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Why proofread contracts?


Contracts often contain cross-references to commercial schedules or other clauses which contain important elements of the deal.  Sometimes in negotiations, items in those schedules are left blank pending technical advice.   If contract is signed with blank schedule items, the operative clause is ambiguous or meaningless.  Here is an example.

In The State of NSW v UXC Limited, UXC Ltd was contracted to replace a computer network. The contract required disputes to be referred for expert determination.  The expert’s decision could not be appealed unless it exceeded a certain limit specified in a schedule. By oversight, the schedule was left blank.

UXC asserted that the blank in the schedule should be read as either $nil (because no amount was specified) or $250,000 (in line with discussions during negotiations).  However, the Court interpreted the contract in a different way.  It held that the blank should be read as unlimited.  Effectively, there was no limit on the damages that the determining expert could award against UXC. The slip cost UXC $2.6 million.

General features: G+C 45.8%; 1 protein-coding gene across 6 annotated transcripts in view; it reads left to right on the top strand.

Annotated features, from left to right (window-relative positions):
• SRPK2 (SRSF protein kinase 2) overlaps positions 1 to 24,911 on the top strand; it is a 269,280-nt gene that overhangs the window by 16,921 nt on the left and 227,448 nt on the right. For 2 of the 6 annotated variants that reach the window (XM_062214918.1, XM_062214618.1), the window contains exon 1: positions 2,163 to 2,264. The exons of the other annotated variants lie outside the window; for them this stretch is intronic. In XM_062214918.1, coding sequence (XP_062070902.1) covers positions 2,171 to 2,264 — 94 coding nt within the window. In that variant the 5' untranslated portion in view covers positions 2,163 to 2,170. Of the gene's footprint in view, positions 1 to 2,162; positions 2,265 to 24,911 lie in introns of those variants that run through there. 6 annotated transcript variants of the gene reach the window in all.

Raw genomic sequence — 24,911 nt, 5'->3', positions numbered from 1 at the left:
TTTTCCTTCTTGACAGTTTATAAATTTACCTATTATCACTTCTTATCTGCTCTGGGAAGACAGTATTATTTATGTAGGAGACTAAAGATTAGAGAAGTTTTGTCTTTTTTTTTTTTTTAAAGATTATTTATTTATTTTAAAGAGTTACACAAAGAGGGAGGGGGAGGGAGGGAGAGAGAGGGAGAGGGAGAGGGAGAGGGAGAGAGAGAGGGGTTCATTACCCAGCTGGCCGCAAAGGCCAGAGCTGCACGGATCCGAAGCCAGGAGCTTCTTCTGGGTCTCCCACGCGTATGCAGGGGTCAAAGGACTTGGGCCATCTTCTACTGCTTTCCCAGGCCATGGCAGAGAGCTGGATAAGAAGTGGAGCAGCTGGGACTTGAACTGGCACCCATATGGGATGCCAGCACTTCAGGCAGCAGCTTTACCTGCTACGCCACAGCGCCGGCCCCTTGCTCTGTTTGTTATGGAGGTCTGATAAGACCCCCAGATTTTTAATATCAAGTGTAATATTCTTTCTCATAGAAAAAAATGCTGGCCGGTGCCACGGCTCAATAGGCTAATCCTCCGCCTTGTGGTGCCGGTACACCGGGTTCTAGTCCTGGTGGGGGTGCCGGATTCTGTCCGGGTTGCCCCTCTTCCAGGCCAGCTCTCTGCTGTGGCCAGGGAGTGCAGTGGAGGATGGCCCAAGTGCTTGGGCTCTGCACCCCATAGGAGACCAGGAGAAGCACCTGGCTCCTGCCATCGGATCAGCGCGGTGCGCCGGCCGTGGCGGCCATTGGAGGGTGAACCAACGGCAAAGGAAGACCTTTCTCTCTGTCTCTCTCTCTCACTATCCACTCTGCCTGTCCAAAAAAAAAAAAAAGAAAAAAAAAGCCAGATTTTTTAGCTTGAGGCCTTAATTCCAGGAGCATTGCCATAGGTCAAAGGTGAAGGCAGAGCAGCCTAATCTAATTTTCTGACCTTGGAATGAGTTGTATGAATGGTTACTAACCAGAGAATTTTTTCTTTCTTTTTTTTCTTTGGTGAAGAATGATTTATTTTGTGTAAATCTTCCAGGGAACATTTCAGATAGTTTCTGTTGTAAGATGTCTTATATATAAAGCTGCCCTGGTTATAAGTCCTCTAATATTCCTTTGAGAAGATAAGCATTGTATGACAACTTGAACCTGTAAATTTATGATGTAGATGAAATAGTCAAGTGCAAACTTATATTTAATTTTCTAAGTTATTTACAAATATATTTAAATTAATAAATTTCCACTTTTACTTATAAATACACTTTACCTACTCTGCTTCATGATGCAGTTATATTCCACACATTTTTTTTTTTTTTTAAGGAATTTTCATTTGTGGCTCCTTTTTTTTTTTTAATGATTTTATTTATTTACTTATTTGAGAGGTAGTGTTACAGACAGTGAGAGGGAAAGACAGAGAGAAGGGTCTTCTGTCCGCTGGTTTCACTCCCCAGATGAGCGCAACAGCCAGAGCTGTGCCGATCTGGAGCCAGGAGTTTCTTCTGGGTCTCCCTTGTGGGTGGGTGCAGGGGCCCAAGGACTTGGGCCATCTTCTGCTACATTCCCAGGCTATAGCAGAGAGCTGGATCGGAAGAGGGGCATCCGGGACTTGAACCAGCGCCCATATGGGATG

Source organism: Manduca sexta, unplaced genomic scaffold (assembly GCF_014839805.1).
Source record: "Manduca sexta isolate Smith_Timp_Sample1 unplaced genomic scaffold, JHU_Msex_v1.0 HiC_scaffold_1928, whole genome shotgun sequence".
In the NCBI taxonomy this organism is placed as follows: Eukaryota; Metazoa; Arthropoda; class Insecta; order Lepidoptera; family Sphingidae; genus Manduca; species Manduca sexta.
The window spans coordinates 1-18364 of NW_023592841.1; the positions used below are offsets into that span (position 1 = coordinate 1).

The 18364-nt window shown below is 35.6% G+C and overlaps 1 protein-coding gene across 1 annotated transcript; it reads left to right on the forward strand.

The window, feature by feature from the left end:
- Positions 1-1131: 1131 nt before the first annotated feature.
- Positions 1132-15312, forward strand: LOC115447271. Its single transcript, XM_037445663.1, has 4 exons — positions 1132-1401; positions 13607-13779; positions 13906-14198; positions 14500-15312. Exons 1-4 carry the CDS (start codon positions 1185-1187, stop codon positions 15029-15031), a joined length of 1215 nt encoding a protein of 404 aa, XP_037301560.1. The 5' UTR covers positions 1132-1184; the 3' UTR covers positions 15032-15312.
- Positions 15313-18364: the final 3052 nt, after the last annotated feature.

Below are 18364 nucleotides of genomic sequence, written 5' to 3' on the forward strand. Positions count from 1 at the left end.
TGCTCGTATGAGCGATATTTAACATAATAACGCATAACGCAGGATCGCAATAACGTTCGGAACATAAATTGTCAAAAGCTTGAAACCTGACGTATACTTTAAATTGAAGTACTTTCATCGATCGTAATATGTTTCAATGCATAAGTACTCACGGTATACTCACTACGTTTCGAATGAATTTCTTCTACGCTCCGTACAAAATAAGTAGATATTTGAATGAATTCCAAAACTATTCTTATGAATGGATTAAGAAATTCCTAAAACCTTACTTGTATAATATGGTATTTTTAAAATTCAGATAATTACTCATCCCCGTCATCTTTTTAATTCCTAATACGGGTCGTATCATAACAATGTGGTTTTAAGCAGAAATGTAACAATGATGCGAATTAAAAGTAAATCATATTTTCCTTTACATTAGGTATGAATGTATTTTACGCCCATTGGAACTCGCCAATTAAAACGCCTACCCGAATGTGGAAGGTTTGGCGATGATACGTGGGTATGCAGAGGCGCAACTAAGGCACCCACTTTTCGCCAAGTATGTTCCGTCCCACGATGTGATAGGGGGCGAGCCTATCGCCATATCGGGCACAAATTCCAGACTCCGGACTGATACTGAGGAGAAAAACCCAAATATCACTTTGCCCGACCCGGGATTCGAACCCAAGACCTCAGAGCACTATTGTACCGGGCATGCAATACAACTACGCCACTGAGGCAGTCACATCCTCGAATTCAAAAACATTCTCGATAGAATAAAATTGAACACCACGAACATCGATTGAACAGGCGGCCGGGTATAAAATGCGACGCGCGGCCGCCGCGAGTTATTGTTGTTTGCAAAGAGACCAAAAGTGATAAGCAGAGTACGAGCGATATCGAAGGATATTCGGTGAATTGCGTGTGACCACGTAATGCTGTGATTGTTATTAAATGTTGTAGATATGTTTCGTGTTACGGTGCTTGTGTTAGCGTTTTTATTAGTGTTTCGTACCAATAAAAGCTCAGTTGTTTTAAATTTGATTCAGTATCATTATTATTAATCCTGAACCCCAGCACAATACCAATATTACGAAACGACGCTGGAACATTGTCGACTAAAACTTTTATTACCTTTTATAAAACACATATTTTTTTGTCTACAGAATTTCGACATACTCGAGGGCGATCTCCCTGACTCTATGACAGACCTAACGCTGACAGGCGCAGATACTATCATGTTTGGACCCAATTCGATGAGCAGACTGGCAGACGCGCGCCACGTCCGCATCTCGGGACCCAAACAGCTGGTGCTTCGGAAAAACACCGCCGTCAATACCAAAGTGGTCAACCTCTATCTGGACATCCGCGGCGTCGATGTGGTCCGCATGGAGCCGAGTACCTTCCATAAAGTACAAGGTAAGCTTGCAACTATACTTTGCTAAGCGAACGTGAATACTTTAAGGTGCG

The clear lesson is that all cross-references and schedules must be double-checked. A simple omission can lead to calamitous results.

One Comment leave one →
  1. Michael Wright permalink
    15/03/2012 9:59 am

    Similar issues bedevil annexure entries dealing with liquidated damages for delays in completion, viz Silent vector Pty Ltd t/as Sizer Builders v Squarcini (among others) and the issue of “Nil” vs. “N/A”

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